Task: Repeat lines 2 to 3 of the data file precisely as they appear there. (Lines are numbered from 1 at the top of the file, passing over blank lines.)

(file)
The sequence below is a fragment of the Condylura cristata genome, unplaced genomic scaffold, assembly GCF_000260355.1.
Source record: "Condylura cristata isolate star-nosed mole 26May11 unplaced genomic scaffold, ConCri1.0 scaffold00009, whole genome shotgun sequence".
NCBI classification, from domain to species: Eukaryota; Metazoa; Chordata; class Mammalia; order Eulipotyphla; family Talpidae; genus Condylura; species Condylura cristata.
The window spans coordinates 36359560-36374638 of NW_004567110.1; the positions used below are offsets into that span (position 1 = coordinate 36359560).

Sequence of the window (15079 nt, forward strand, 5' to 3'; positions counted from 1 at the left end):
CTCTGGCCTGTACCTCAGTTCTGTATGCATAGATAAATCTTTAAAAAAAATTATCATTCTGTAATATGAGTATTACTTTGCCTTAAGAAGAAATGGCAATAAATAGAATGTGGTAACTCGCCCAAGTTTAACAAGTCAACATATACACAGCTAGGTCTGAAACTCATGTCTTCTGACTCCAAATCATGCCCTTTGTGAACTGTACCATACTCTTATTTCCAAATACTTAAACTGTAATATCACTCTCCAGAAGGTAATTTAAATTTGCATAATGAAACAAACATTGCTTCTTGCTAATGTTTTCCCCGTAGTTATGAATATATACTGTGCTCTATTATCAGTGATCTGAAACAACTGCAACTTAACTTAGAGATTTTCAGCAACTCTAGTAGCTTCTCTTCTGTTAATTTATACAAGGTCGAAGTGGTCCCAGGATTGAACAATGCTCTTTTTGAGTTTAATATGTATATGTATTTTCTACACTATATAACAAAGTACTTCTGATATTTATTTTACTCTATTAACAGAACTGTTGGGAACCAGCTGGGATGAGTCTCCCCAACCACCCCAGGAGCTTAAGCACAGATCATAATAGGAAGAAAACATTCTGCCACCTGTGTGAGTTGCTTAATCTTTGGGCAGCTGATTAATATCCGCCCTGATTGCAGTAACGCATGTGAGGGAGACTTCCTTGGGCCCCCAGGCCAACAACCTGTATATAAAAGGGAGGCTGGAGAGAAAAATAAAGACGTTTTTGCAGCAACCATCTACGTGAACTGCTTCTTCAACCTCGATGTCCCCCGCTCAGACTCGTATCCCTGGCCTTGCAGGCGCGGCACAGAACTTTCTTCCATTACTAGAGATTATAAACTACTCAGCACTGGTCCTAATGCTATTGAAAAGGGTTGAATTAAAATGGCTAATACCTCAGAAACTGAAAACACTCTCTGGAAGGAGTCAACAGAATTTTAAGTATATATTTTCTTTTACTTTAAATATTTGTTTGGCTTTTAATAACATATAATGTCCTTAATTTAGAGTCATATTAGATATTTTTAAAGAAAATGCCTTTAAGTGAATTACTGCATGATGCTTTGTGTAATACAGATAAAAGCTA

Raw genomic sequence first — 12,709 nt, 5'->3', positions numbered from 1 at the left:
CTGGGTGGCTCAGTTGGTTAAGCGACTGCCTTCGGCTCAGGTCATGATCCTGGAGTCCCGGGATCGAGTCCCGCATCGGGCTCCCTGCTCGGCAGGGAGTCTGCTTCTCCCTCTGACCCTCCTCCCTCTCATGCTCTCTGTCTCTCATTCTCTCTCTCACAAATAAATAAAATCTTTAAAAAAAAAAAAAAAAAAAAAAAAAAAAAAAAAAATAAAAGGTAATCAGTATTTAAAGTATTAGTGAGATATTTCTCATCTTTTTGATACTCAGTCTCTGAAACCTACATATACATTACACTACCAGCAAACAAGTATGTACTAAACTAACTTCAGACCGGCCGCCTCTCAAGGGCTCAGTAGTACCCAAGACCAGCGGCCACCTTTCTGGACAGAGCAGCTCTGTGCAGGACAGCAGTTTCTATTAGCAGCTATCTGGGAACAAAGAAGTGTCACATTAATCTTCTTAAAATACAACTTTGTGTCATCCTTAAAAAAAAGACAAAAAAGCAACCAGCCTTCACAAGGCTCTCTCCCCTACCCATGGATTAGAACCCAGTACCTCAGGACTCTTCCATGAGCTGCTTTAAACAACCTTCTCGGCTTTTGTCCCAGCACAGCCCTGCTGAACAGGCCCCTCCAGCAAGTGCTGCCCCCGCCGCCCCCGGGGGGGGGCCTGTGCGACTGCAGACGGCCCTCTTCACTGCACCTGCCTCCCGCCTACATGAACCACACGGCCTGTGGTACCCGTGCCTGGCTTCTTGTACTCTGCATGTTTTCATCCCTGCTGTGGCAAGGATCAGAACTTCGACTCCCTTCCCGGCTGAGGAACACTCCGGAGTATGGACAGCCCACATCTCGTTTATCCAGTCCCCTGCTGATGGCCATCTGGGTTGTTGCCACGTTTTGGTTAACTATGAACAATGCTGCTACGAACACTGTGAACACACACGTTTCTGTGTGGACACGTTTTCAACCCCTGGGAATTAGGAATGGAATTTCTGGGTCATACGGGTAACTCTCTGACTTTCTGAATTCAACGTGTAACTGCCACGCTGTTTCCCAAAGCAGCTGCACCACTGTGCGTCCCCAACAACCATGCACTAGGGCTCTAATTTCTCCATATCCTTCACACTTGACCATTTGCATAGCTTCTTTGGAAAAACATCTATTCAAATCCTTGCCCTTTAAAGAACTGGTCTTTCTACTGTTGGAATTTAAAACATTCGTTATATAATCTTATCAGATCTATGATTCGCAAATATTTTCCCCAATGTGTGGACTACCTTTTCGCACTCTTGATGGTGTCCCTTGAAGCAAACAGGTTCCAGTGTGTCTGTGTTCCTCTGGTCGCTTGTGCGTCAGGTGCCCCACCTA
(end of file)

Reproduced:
Source record: "Condylura cristata isolate star-nosed mole 26May11 unplaced genomic scaffold, ConCri1.0 scaffold00009, whole genome shotgun sequence".
NCBI classification, from domain to species: Eukaryota; Metazoa; Chordata; class Mammalia; order Eulipotyphla; family Talpidae; genus Condylura; species Condylura cristata.